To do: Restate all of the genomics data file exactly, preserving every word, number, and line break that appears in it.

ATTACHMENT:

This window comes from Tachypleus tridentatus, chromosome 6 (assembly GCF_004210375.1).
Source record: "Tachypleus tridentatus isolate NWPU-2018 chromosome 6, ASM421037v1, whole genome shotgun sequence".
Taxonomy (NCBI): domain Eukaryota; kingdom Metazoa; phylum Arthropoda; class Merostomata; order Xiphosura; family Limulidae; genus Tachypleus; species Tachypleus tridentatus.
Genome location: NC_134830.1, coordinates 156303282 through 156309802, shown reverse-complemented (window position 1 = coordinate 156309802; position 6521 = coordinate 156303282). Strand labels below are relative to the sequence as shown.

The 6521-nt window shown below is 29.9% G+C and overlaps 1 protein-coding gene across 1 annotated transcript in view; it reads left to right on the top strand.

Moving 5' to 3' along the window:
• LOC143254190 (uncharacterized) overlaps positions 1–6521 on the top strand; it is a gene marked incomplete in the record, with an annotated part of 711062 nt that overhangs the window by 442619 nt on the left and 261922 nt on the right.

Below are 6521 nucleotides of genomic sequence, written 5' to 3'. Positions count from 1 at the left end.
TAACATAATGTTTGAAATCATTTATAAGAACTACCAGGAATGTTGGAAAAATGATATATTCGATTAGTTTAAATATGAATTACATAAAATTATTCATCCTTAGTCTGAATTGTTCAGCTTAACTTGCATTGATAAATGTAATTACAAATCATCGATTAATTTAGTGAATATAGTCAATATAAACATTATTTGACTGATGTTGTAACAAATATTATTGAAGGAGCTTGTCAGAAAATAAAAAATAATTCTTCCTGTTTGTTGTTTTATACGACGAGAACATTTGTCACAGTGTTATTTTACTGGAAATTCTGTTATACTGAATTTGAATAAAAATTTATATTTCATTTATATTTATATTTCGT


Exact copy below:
This window comes from Tachypleus tridentatus, chromosome 6 (assembly GCF_004210375.1).
Source record: "Tachypleus tridentatus isolate NWPU-2018 chromosome 6, ASM421037v1, whole genome shotgun sequence".
Taxonomy (NCBI): domain Eukaryota; kingdom Metazoa; phylum Arthropoda; class Merostomata; order Xiphosura; family Limulidae; genus Tachypleus; species Tachypleus tridentatus.
Genome location: NC_134830.1, coordinates 156303282 through 156309802, shown reverse-complemented (window position 1 = coordinate 156309802; position 6521 = coordinate 156303282). Strand labels below are relative to the sequence as shown.

The 6521-nt window shown below is 29.9% G+C and overlaps 1 protein-coding gene across 1 annotated transcript in view; it reads left to right on the top strand.

Moving 5' to 3' along the window:
• LOC143254190 (uncharacterized) overlaps positions 1–6521 on the top strand; it is a gene marked incomplete in the record, with an annotated part of 711062 nt that overhangs the window by 442619 nt on the left and 261922 nt on the right.

Below are 6521 nucleotides of genomic sequence, written 5' to 3'. Positions count from 1 at the left end.
TAACATAATGTTTGAAATCATTTATAAGAACTACCAGGAATGTTGGAAAAATGATATATTCGATTAGTTTAAATATGAATTACATAAAATTATTCATCCTTAGTCTGAATTGTTCAGCTTAACTTGCATTGATAAATGTAATTACAAATCATCGATTAATTTAGTGAATATAGTCAATATAAACATTATTTGACTGATGTTGTAACAAATATTATTGAAGGAGCTTGTCAGAAAATAAAAAATAATTCTTCCTGTTTGTTGTTTTATACGACGAGAACATTTGTCACAGTGTTATTTTACTGGAAATTCTGTTATACTGAATTTGAATAAAAATTTATATTTCATTTATATTTATATTTCGT